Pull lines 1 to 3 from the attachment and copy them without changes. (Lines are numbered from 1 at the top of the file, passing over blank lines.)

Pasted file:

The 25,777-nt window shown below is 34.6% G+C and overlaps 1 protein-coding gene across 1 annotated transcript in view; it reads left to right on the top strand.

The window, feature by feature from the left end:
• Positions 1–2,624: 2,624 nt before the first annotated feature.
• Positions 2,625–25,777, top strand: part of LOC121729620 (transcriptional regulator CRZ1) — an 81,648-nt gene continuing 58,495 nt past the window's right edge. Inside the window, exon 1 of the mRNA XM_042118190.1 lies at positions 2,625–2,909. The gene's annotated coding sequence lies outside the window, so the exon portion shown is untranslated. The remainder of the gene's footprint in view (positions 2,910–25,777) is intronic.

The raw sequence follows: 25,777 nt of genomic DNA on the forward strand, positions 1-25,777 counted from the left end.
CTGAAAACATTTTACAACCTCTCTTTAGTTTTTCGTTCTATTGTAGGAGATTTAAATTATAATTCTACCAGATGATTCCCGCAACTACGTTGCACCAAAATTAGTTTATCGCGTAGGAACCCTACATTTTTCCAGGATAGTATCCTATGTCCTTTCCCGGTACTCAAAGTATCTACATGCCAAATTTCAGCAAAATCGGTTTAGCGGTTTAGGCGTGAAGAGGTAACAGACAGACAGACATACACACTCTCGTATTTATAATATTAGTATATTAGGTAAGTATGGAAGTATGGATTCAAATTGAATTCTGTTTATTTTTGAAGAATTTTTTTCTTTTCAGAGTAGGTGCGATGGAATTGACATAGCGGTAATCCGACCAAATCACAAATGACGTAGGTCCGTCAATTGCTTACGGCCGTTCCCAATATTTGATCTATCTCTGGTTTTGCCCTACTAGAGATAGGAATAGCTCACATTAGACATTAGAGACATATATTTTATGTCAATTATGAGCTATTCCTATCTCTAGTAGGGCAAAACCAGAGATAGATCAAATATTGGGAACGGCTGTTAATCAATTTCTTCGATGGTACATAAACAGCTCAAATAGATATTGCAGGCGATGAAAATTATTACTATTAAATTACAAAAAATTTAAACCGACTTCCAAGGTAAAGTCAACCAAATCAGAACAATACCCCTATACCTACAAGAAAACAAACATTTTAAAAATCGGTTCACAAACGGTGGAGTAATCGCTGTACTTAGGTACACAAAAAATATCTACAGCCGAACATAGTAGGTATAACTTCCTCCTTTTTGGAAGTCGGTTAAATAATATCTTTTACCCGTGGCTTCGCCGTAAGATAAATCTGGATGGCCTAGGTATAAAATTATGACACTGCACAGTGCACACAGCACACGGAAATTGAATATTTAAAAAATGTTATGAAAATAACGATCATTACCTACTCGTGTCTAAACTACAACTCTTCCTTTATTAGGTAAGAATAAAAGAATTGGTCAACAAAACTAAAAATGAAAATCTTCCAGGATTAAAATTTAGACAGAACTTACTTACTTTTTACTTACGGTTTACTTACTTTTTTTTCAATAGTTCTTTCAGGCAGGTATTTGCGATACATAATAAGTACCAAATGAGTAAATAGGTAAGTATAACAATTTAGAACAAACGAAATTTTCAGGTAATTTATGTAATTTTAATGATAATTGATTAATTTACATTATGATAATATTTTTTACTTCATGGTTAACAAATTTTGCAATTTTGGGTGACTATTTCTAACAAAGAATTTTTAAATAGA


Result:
The 25,777-nt window shown below is 34.6% G+C and overlaps 1 protein-coding gene across 1 annotated transcript in view; it reads left to right on the top strand.

The window, feature by feature from the left end:
• Positions 1–2,624: 2,624 nt before the first annotated feature.